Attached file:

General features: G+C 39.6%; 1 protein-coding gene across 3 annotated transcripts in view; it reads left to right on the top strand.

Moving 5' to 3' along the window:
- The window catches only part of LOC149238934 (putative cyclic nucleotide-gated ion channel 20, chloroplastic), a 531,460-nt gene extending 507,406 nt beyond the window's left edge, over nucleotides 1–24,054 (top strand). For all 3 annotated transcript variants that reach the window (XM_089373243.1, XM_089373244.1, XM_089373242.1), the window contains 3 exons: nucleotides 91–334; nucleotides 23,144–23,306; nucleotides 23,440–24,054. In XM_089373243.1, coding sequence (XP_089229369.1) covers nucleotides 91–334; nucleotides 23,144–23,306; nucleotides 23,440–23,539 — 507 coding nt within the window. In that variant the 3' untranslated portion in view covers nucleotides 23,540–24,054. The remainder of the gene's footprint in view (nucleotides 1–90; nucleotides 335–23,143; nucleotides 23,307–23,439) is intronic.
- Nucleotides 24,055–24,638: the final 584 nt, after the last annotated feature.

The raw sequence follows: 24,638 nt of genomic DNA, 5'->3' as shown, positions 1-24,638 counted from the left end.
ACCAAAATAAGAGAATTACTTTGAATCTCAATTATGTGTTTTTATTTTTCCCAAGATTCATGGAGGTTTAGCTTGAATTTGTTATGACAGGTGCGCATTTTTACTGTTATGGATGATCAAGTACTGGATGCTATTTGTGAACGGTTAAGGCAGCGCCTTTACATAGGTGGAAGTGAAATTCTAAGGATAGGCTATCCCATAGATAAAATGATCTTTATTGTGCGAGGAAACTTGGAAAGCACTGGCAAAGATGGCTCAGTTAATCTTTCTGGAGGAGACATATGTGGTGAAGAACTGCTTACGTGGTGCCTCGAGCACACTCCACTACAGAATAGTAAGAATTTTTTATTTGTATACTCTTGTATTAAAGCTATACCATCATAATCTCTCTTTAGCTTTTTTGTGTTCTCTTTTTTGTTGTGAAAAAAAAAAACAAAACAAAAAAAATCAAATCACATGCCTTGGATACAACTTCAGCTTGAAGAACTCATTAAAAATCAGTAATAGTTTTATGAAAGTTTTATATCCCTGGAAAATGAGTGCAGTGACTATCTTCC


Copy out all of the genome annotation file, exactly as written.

General features: G+C 39.6%; 1 protein-coding gene across 3 annotated transcripts in view; it reads left to right on the top strand.

Moving 5' to 3' along the window:
- The window catches only part of LOC149238934 (putative cyclic nucleotide-gated ion channel 20, chloroplastic), a 531,460-nt gene extending 507,406 nt beyond the window's left edge, over nucleotides 1–24,054 (top strand). For all 3 annotated transcript variants that reach the window (XM_089373243.1, XM_089373244.1, XM_089373242.1), the window contains 3 exons: nucleotides 91–334; nucleotides 23,144–23,306; nucleotides 23,440–24,054. In XM_089373243.1, coding sequence (XP_089229369.1) covers nucleotides 91–334; nucleotides 23,144–23,306; nucleotides 23,440–23,539 — 507 coding nt within the window. In that variant the 3' untranslated portion in view covers nucleotides 23,540–24,054. The remainder of the gene's footprint in view (nucleotides 1–90; nucleotides 335–23,143; nucleotides 23,307–23,439) is intronic.
- Nucleotides 24,055–24,638: the final 584 nt, after the last annotated feature.

The raw sequence follows: 24,638 nt of genomic DNA, 5'->3' as shown, positions 1-24,638 counted from the left end.
ACCAAAATAAGAGAATTACTTTGAATCTCAATTATGTGTTTTTATTTTTCCCAAGATTCATGGAGGTTTAGCTTGAATTTGTTATGACAGGTGCGCATTTTTACTGTTATGGATGATCAAGTACTGGATGCTATTTGTGAACGGTTAAGGCAGCGCCTTTACATAGGTGGAAGTGAAATTCTAAGGATAGGCTATCCCATAGATAAAATGATCTTTATTGTGCGAGGAAACTTGGAAAGCACTGGCAAAGATGGCTCAGTTAATCTTTCTGGAGGAGACATATGTGGTGAAGAACTGCTTACGTGGTGCCTCGAGCACACTCCACTACAGAATAGTAAGAATTTTTTATTTGTATACTCTTGTATTAAAGCTATACCATCATAATCTCTCTTTAGCTTTTTTGTGTTCTCTTTTTTGTTGTGAAAAAAAAAAACAAAACAAAAAAAATCAAATCACATGCCTTGGATACAACTTCAGCTTGAAGAACTCATTAAAAATCAGTAATAGTTTTATGAAAGTTTTATATCCCTGGAAAATGAGTGCAGTGACTATCTTCC